It will be a billion-dollar year for Virtual Reality (VR), predicts Deloitte, taking $700 million on some 2.5 million hardware sales and the remainder on content.
Unsurprisingly, VR headsets such as the Oculus Rift (retailing at around £500) have taken the gaming market by storm, as gamers continue in their pursuit for an increasingly immersive experience. Users simply connect their headset to their Windows PC and step inside the Rift Community, where they are able to play and interact with other gamers inside their own reality.
The appeal to gamers doesn’t mean that VR is an entirely acquired taste, however. Keen to ride the wave of disruption that Oculus Rift did, innovators new and old are developing headsets for the mass-market that are compatible with a range of devices. The sudden influx of VR headsets and entrants signifies that the competition is now on for technology innovators to take the top spot for the mass-market VR crown. In fact, anyone with a smartphone can use a mobile VR (priced around £80); by simply downloading the appropriate apps and slotting into the front of the headset. Samsung were one of the first to enter the Mobile VR market, teaming up with Oculus Rift in the creation of their consumer-friendly Gear VR device – accompanied by numerous games and compatible only with a Samsung GALAXY smartphone.
Samsung are not the only organisation to have jumped upon the opportunity to delight their customers. Tech giants Google have also recently announced their new standalone business that is dedicated to it’s VR operations, and a strong suspicion mounts that Apple may be developing their own device, after CEO Tim Cook reportedly described VR as “really cool.” (The Week)
With a range of devices must come a range of remarkable content to delight consumers, and there is no shortage of innovation across a variety of industries and sectors. Virtually Live, a start-up based out of San Francisco is partnering with sports leagues, teams and broadcasters to ensure that fans who are unable to attend an event still have an immersive, live viewing experience, and feel close to the action. Users can watch live sports broadcasts with the freedom to choose their position at the event (even in the middle of the pitch), whilst interacting with friends who are viewing the same event. For avid sports fans, the value is clear: they'll never have to miss out on live sports again.
The value for Enterprise
While VR has an undoubtedly strong presence in the gaming industry, it is also igniting enthusiasm in the workplace, with industry leaders and innovators alike claiming that it’s most exciting applications will be in business.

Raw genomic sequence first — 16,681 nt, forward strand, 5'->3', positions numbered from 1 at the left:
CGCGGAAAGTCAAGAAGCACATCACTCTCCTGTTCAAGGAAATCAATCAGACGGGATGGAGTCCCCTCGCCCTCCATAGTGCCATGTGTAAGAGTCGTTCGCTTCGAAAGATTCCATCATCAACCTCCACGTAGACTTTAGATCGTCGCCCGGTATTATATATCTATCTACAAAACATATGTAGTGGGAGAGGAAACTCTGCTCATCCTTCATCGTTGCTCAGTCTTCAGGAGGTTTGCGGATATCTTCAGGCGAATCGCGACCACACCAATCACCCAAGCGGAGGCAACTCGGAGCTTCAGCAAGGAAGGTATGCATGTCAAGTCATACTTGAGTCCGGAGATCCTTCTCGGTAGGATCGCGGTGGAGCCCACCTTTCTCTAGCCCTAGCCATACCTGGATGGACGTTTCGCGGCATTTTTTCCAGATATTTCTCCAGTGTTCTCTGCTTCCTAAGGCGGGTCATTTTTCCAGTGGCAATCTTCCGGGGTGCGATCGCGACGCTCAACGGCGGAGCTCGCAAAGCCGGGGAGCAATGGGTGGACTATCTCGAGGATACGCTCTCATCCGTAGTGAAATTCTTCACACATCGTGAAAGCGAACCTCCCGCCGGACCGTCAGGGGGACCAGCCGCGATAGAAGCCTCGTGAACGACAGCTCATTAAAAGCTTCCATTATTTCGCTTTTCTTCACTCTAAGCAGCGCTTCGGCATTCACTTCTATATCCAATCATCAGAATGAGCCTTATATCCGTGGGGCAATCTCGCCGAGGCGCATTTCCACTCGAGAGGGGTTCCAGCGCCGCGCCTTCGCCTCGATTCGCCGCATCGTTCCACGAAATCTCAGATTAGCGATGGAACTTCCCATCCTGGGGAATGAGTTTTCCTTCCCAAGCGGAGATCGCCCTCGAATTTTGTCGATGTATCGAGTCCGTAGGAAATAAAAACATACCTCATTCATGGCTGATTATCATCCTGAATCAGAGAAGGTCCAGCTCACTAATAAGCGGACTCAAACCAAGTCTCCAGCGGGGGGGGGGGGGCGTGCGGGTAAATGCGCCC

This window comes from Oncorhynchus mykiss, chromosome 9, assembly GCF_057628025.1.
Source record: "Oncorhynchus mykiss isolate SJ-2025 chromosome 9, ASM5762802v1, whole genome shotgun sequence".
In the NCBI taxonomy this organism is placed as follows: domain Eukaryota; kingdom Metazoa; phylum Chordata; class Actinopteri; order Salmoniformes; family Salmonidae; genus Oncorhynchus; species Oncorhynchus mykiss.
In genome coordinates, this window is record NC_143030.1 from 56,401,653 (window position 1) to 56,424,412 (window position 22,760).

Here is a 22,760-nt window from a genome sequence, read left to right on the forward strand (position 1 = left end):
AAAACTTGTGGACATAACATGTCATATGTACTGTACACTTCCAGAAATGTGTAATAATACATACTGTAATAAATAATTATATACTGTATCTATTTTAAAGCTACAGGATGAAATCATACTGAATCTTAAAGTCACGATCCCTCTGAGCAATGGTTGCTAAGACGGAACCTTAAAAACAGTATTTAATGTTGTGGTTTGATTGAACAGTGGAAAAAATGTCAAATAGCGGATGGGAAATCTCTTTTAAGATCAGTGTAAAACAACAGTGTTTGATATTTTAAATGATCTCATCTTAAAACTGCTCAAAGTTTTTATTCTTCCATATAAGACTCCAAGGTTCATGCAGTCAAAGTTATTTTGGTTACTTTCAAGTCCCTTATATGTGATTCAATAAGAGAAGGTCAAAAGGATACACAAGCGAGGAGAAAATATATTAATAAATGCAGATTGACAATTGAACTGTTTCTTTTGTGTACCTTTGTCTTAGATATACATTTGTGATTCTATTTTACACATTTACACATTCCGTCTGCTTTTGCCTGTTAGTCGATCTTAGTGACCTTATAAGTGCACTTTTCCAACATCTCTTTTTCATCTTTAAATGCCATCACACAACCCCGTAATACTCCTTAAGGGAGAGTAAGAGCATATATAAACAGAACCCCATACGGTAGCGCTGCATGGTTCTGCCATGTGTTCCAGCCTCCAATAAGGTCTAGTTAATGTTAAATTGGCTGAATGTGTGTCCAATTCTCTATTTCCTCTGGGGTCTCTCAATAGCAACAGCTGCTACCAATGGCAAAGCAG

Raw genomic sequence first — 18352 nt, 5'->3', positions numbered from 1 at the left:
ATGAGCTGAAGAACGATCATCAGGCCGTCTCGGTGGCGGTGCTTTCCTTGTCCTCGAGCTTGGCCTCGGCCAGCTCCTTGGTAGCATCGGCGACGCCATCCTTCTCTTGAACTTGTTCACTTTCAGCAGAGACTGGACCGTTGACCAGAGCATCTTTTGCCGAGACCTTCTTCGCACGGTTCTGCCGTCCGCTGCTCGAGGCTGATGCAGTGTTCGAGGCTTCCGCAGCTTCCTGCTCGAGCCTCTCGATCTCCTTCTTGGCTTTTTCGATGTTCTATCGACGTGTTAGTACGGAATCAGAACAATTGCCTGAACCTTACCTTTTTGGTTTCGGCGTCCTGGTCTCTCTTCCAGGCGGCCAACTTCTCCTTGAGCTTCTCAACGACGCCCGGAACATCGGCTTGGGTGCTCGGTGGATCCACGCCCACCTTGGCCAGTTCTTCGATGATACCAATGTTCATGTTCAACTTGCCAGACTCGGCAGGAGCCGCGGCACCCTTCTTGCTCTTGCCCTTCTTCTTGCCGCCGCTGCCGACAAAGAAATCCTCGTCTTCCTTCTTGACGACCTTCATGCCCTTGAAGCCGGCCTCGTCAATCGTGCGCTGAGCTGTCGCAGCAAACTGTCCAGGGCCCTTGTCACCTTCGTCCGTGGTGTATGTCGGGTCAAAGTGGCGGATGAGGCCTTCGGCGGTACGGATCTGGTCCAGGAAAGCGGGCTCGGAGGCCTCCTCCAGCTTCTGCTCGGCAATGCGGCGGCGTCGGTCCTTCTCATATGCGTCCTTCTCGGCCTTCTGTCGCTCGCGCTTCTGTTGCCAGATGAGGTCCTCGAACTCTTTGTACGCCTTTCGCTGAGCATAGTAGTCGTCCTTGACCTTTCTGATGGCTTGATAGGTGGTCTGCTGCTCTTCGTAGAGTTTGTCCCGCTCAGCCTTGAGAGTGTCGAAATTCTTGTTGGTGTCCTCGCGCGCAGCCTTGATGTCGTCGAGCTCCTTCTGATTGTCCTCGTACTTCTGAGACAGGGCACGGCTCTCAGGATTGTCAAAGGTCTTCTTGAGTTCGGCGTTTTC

“Based on several tests and pilots, it was deduced that the introduction of wearables in the workplace could boost productivity by 30 per cent.” – Social Media Week
In the creative industries, VR will almost certainly be a hit. Engineers, architects and designers alike are already beginning to use headsets to improve their designs and present them to others. Having the ability to testing a new product or explore a building before it has been built could radically enhance efficiency and reduce the likelihood of error.
On the other side of the VR spectrum, Mure VR have already been working on an ‘immersive office’ in the form of their Breakroom Platform; which will enable Oculus Rift headset owners to access their desktop from literally anywhere in the world via a set of holographic screens, without having to worry about onlookers peeking at their work or being distracted by their typical surroundings. With the ‘Workplace 2020’ ideology in full swing, emphasising the benefits of flexible, visually friendly workspaces, this type of innovation is likely to make waves.
VR could also transform the way that organisations train staff, by allowing users to not only enter and interact inside a ‘real life’ situation, but record their experience for future exercises. Similarly, being able to enter a live seminar or workshop from anywhere in the world via a computer or smartphone could uncover huge cost savings and greater engagement from participants.
VR definitely has its place in the Palladium office; we all had our turn in appearing to walk aimlessly around the office peering and nodding at air particles that are invisible to the eye of the spectators. What is seemingly strange to the average passer by, is quite the opposite to the user. When using a Homido headset, sensors inside the smartphone track the users movements, immersing them fully into an alternative 3D, 360 degree reality created by the VR app itself and enabled by the headset. This allows the user to explore the setting freely and select menu items with a nod of the head. After several minutes wearing our Homido VR headset, shooting down planes by tracking them with my head, taking aim, and firing, trying not to let “WOOP”’s out loud, I emerged convinced, yet completely disorientated and in a different corner of the office to where I began.
Will Virtual Reality enter the mainstream inside the workplace of the future? It seems a step too far for the remaining ‘traditional’ organisations – but we’ll leave it to the Silicon Valley to figure that out.
Check out Wareable’s VR Headset rankings here: http://www.wareable.com/headgear/the-best-ar-and-vr-headsets